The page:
Pope Francis said the current coronavirus pandemic could be 'nature's response' to the climate crisis.
The Pope commented on the current COVID-19 situation in an interview with The Tablet.
When asked whether he saw the crisis as an opportunity for 'an ecological conversion', the Pope said:
"There is an expression in Spanish: 'God always forgives, we forgive sometimes, but nature never forgives'.
"We did not respond to the partial catastrophes. Who now speaks of the fires in Australia, or remembers that 18 months ago a boat could cross the North Pole because the glaciers had all melted? Who speaks now of the floods? I don't know if these are the revenge of nature, but they are certainly nature's responses."
He said that 'every crisis contains both danger and opportunity: the opportunity to move out from the danger'.
"Today I believe we have to slow down our rate of production and consumption (Laudato Si', 191) and to learn to understand and contemplate the natural world," he added, "We need to reconnect with our real surroundings. This is the opportunity for conversion."
Last year the Pope was challenged to go vegan for Lent in exchange for a $1 million donation to a charity of his choice.
The challenge was issued by Genesis Butler, a 12-year-old vegan campaigner.
In a letter to Pope she wrote:
"Today, Pope Francis, I am asking you to join me in abstaining from all animal products throughout Lent,' the 40 days of penance and fasting before Easter Sunday observed by Catholics, Anglicans and Orthodox Christians.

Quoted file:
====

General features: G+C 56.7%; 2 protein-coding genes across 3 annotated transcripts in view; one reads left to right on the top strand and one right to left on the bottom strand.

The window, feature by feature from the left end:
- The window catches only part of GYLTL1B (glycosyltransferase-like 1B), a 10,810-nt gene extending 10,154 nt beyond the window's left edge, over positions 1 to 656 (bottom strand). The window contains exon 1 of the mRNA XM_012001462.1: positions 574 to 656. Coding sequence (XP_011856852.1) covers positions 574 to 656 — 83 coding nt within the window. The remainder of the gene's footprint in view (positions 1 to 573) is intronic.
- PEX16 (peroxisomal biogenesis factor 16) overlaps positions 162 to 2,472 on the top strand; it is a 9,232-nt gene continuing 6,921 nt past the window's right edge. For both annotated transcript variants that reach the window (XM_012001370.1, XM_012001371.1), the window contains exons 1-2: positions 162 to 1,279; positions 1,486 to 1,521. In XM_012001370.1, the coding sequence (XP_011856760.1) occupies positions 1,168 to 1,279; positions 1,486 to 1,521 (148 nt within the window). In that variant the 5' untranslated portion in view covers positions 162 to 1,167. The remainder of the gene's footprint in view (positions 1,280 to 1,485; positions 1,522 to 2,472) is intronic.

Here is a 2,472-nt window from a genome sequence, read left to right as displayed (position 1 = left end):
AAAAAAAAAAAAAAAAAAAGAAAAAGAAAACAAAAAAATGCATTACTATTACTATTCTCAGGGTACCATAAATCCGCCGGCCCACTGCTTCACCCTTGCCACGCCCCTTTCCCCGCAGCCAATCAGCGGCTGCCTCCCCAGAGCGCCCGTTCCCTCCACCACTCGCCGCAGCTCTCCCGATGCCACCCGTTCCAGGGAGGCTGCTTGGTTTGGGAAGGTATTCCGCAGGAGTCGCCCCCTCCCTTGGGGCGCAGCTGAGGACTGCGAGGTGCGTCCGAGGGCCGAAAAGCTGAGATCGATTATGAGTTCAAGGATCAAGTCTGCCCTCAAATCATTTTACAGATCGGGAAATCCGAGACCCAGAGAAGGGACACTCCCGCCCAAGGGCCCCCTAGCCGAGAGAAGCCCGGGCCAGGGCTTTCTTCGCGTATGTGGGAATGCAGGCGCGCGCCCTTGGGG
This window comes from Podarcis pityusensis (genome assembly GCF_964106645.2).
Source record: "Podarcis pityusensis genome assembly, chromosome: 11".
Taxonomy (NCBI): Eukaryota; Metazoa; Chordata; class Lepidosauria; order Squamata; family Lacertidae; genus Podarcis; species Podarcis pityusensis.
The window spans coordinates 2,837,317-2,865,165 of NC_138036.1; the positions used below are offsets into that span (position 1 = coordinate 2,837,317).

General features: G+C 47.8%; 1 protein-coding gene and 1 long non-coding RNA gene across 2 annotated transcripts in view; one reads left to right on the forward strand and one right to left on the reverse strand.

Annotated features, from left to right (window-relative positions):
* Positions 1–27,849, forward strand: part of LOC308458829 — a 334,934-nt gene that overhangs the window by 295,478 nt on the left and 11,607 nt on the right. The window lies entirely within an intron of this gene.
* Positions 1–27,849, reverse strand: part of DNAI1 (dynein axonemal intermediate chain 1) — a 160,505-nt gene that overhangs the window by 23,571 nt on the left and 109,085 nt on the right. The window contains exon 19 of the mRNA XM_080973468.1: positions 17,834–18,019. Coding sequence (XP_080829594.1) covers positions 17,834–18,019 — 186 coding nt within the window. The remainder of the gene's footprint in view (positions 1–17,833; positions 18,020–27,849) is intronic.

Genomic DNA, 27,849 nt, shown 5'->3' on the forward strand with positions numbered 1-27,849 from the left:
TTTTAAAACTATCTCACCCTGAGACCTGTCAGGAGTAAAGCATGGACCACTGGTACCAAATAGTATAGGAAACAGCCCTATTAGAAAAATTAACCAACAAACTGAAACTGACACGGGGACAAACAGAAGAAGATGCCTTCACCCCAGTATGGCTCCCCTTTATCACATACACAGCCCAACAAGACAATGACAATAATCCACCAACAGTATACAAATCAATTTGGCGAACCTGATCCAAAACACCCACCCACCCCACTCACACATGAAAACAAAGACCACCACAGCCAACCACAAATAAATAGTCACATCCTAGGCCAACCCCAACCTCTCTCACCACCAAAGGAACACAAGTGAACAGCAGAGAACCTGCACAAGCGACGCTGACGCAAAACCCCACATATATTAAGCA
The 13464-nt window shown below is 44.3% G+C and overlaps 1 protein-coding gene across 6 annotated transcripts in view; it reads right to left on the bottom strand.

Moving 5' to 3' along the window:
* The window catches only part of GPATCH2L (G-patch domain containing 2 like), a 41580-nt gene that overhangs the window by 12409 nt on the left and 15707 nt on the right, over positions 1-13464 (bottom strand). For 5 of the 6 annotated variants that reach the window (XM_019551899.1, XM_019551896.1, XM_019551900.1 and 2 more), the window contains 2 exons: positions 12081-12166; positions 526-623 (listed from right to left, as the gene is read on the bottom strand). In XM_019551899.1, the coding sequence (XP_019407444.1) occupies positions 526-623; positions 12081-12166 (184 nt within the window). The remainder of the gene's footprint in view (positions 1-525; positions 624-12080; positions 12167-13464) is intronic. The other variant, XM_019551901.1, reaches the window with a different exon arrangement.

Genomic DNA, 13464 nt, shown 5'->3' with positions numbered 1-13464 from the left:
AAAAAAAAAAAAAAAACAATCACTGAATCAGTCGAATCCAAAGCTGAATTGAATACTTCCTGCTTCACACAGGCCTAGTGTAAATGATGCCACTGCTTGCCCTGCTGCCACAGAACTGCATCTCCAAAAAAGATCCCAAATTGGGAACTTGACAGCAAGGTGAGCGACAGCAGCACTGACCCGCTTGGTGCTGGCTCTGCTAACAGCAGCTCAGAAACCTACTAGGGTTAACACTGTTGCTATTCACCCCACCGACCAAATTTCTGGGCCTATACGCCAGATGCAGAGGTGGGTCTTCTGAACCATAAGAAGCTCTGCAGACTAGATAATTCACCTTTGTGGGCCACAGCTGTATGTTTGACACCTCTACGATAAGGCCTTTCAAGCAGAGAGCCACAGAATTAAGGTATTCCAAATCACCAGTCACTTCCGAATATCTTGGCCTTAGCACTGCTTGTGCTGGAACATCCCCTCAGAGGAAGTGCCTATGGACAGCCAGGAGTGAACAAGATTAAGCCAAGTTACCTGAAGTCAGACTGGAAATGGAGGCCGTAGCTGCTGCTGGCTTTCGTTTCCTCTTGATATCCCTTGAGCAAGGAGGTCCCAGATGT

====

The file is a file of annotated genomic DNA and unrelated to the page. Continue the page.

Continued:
"Your Holiness, we must act. Moving towards a plant-based diet will protect our land, trees, oceans and air, and help feed the world's most vulnerable."
A petition asking Pope Francis to say yes to the challenge was signed by nearly 85,000 people.
The Pope replied in a letter to Genesis, saying that he cared about the issues and that she was in his prayers.
"His Holiness Pope Francis has received your letter, and he has asked me to thank you," said the response.
"He appreciates the concerns about care for the world, our common home, which prompted you to write to him.
"The Holy Father will remember you in his prayers, and he sends you his blessing."
Vatican declined to say whether the Pope had actually accepted the challenge.